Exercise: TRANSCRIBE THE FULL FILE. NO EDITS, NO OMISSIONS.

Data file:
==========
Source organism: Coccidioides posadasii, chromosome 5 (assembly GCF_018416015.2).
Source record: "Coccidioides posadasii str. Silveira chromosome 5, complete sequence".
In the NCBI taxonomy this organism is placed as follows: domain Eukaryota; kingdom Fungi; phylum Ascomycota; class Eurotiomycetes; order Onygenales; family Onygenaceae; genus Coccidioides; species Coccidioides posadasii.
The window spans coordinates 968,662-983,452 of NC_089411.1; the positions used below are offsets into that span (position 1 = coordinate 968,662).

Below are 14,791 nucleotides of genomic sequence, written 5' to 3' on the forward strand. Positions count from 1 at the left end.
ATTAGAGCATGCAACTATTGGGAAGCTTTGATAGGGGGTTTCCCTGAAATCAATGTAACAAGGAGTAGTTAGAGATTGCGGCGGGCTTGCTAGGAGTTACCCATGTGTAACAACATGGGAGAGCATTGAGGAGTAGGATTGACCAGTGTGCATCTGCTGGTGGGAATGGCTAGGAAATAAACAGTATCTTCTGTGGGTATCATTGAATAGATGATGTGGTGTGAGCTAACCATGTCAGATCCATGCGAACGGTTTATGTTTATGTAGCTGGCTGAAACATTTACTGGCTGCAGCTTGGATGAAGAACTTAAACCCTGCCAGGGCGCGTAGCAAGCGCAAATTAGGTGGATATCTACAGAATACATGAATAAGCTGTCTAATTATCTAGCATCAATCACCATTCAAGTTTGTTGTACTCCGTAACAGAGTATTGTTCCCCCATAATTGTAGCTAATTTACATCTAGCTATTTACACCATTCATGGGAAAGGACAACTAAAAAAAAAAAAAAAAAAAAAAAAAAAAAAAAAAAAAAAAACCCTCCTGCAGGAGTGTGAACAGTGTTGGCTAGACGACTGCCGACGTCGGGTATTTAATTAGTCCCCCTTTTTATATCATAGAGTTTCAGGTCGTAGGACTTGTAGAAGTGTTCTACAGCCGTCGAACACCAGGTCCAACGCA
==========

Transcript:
Source organism: Coccidioides posadasii, chromosome 5 (assembly GCF_018416015.2).
Source record: "Coccidioides posadasii str. Silveira chromosome 5, complete sequence".
In the NCBI taxonomy this organism is placed as follows: domain Eukaryota; kingdom Fungi; phylum Ascomycota; class Eurotiomycetes; order Onygenales; family Onygenaceae; genus Coccidioides; species Coccidioides posadasii.
The window spans coordinates 968,662-983,452 of NC_089411.1; the positions used below are offsets into that span (position 1 = coordinate 968,662).

Below are 14,791 nucleotides of genomic sequence, written 5' to 3' on the forward strand. Positions count from 1 at the left end.
ATTAGAGCATGCAACTATTGGGAAGCTTTGATAGGGGGTTTCCCTGAAATCAATGTAACAAGGAGTAGTTAGAGATTGCGGCGGGCTTGCTAGGAGTTACCCATGTGTAACAACATGGGAGAGCATTGAGGAGTAGGATTGACCAGTGTGCATCTGCTGGTGGGAATGGCTAGGAAATAAACAGTATCTTCTGTGGGTATCATTGAATAGATGATGTGGTGTGAGCTAACCATGTCAGATCCATGCGAACGGTTTATGTTTATGTAGCTGGCTGAAACATTTACTGGCTGCAGCTTGGATGAAGAACTTAAACCCTGCCAGGGCGCGTAGCAAGCGCAAATTAGGTGGATATCTACAGAATACATGAATAAGCTGTCTAATTATCTAGCATCAATCACCATTCAAGTTTGTTGTACTCCGTAACAGAGTATTGTTCCCCCATAATTGTAGCTAATTTACATCTAGCTATTTACACCATTCATGGGAAAGGACAACTAAAAAAAAAAAAAAAAAAAAAAAAAAAAAAAAAAAAAAAAACCCTCCTGCAGGAGTGTGAACAGTGTTGGCTAGACGACTGCCGACGTCGGGTATTTAATTAGTCCCCCTTTTTATATCATAGAGTTTCAGGTCGTAGGACTTGTAGAAGTGTTCTACAGCCGTCGAACACCAGGTCCAACGCA